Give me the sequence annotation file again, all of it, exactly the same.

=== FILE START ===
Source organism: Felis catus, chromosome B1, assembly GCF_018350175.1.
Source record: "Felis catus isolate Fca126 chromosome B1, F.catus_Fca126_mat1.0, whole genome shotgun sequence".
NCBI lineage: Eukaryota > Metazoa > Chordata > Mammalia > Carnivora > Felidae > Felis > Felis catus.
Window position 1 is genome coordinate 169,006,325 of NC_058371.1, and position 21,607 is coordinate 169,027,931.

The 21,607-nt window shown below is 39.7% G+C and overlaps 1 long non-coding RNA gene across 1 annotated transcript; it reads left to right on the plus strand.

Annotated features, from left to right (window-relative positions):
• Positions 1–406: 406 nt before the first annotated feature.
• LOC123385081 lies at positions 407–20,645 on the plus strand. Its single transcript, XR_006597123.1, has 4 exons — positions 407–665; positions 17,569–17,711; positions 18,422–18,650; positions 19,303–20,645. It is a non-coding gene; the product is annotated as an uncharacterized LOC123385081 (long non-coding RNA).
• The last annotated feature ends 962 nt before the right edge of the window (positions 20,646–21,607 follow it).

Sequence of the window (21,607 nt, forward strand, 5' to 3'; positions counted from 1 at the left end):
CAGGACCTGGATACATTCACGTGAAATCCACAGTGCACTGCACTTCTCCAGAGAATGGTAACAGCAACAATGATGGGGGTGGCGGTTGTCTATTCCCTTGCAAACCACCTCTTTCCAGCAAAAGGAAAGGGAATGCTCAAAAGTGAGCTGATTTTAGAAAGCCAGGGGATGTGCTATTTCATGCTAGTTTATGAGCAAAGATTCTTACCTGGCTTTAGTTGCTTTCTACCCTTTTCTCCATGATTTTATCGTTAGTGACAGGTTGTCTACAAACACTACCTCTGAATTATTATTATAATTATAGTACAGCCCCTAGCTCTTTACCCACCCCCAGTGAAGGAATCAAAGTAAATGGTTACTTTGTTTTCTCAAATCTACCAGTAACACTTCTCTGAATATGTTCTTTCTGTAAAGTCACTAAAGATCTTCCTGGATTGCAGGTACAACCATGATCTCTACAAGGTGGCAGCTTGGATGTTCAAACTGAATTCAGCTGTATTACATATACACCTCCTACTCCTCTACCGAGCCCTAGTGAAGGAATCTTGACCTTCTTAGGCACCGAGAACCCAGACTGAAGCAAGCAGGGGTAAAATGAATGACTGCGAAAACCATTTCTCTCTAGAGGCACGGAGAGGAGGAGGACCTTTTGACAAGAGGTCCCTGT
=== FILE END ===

Source organism: Felis catus, chromosome B1, assembly GCF_018350175.1.
Source record: "Felis catus isolate Fca126 chromosome B1, F.catus_Fca126_mat1.0, whole genome shotgun sequence".
NCBI lineage: Eukaryota > Metazoa > Chordata > Mammalia > Carnivora > Felidae > Felis > Felis catus.
Window position 1 is genome coordinate 169,006,325 of NC_058371.1, and position 21,607 is coordinate 169,027,931.

The 21,607-nt window shown below is 39.7% G+C and overlaps 1 long non-coding RNA gene across 1 annotated transcript; it reads left to right on the plus strand.

Annotated features, from left to right (window-relative positions):
• Positions 1–406: 406 nt before the first annotated feature.
• LOC123385081 lies at positions 407–20,645 on the plus strand. Its single transcript, XR_006597123.1, has 4 exons — positions 407–665; positions 17,569–17,711; positions 18,422–18,650; positions 19,303–20,645. It is a non-coding gene; the product is annotated as an uncharacterized LOC123385081 (long non-coding RNA).
• The last annotated feature ends 962 nt before the right edge of the window (positions 20,646–21,607 follow it).

Sequence of the window (21,607 nt, forward strand, 5' to 3'; positions counted from 1 at the left end):
CAGGACCTGGATACATTCACGTGAAATCCACAGTGCACTGCACTTCTCCAGAGAATGGTAACAGCAACAATGATGGGGGTGGCGGTTGTCTATTCCCTTGCAAACCACCTCTTTCCAGCAAAAGGAAAGGGAATGCTCAAAAGTGAGCTGATTTTAGAAAGCCAGGGGATGTGCTATTTCATGCTAGTTTATGAGCAAAGATTCTTACCTGGCTTTAGTTGCTTTCTACCCTTTTCTCCATGATTTTATCGTTAGTGACAGGTTGTCTACAAACACTACCTCTGAATTATTATTATAATTATAGTACAGCCCCTAGCTCTTTACCCACCCCCAGTGAAGGAATCAAAGTAAATGGTTACTTTGTTTTCTCAAATCTACCAGTAACACTTCTCTGAATATGTTCTTTCTGTAAAGTCACTAAAGATCTTCCTGGATTGCAGGTACAACCATGATCTCTACAAGGTGGCAGCTTGGATGTTCAAACTGAATTCAGCTGTATTACATATACACCTCCTACTCCTCTACCGAGCCCTAGTGAAGGAATCTTGACCTTCTTAGGCACCGAGAACCCAGACTGAAGCAAGCAGGGGTAAAATGAATGACTGCGAAAACCATTTCTCTCTAGAGGCACGGAGAGGAGGAGGACCTTTTGACAAGAGGTCCCTGT